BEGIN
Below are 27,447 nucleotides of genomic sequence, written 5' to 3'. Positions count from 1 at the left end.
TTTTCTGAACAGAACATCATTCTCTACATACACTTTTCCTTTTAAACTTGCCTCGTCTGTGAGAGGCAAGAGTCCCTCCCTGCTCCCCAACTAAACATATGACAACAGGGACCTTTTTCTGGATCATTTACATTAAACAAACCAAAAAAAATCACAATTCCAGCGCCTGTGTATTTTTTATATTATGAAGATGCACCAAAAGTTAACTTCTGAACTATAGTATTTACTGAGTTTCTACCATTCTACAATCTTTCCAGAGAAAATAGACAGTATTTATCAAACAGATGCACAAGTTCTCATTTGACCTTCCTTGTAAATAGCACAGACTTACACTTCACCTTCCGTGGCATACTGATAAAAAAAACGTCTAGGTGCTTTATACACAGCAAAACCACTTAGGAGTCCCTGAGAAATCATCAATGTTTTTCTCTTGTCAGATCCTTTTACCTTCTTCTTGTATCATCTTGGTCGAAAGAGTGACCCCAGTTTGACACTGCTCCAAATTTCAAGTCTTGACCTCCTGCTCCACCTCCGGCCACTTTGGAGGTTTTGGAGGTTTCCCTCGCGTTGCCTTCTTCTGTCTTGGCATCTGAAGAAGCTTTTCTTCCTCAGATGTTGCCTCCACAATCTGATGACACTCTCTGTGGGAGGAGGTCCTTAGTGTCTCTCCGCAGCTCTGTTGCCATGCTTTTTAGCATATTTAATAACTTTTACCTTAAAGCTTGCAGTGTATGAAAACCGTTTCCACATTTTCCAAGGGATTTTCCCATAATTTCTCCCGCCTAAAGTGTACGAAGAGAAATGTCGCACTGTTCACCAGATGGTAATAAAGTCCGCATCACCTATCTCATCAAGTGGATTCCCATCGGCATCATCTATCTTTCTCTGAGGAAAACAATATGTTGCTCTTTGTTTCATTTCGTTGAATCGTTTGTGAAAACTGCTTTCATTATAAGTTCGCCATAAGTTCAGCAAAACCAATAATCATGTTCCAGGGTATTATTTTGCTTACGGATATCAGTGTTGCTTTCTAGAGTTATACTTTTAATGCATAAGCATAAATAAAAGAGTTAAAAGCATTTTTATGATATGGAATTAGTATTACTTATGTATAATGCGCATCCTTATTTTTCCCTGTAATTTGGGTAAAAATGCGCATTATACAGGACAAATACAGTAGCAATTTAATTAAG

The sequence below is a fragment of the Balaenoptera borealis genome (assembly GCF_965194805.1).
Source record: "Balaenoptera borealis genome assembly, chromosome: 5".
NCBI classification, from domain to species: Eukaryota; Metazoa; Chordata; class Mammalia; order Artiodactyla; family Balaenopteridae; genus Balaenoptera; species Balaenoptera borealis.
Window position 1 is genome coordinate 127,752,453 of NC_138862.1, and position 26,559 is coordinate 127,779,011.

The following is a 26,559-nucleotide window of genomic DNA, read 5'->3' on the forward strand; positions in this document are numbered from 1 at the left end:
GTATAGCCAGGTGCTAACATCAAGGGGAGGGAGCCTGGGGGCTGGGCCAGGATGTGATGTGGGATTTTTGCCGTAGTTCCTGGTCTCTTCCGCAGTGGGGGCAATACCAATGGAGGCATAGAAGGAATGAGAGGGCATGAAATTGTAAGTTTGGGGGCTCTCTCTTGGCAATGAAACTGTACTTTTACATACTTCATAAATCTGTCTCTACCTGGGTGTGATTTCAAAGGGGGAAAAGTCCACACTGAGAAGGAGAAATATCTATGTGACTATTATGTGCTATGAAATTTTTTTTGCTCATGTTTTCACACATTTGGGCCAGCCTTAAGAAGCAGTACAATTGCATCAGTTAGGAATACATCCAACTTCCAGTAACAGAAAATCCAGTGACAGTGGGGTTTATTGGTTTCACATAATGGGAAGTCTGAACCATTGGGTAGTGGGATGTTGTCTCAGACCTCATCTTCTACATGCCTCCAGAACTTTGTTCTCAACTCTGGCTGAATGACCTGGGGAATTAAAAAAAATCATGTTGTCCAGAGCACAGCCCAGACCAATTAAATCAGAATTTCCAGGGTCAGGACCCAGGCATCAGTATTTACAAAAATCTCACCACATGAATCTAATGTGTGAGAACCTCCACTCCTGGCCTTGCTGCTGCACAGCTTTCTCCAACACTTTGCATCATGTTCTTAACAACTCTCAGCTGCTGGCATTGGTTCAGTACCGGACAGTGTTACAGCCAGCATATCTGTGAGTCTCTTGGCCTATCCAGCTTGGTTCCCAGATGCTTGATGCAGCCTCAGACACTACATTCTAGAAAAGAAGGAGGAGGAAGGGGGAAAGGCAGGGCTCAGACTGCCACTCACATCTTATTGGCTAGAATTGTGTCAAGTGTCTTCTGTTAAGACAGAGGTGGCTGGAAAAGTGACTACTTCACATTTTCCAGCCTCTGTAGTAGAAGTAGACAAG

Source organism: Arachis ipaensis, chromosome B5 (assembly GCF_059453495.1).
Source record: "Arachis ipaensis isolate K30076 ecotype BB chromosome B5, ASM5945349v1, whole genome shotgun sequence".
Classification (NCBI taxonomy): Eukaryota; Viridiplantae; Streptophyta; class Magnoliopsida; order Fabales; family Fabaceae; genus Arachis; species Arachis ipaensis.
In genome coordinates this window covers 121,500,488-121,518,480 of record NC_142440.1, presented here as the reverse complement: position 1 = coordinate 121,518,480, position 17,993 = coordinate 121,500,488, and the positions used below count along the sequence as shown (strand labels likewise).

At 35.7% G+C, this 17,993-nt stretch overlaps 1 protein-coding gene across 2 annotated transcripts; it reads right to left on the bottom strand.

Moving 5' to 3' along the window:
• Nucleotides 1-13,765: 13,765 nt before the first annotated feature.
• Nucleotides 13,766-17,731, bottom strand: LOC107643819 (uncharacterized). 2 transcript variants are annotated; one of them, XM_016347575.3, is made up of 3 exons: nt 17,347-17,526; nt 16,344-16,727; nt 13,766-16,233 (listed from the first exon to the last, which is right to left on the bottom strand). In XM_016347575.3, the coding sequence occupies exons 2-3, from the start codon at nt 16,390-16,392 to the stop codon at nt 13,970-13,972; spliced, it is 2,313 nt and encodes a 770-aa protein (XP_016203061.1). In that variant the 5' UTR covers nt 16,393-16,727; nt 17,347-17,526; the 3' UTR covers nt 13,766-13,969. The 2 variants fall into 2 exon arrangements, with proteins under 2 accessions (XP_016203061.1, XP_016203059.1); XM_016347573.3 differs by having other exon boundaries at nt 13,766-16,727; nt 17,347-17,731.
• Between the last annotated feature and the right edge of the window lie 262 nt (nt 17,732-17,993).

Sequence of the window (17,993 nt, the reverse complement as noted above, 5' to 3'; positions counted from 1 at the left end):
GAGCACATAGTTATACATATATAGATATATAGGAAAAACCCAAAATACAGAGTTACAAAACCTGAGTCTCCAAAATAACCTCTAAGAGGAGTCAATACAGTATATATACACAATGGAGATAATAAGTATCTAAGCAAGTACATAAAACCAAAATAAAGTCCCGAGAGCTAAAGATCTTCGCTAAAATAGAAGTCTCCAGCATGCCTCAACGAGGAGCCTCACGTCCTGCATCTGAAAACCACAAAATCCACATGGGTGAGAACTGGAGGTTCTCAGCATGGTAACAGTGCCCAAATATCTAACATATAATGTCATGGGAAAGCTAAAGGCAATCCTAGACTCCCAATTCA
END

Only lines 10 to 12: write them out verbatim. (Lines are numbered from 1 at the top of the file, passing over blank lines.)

Source record: "Arachis ipaensis isolate K30076 ecotype BB chromosome B5, ASM5945349v1, whole genome shotgun sequence".
Classification (NCBI taxonomy): Eukaryota; Viridiplantae; Streptophyta; class Magnoliopsida; order Fabales; family Fabaceae; genus Arachis; species Arachis ipaensis.
In genome coordinates this window covers 121,500,488-121,518,480 of record NC_142440.1, presented here as the reverse complement: position 1 = coordinate 121,518,480, position 17,993 = coordinate 121,500,488, and the positions used below count along the sequence as shown (strand labels likewise).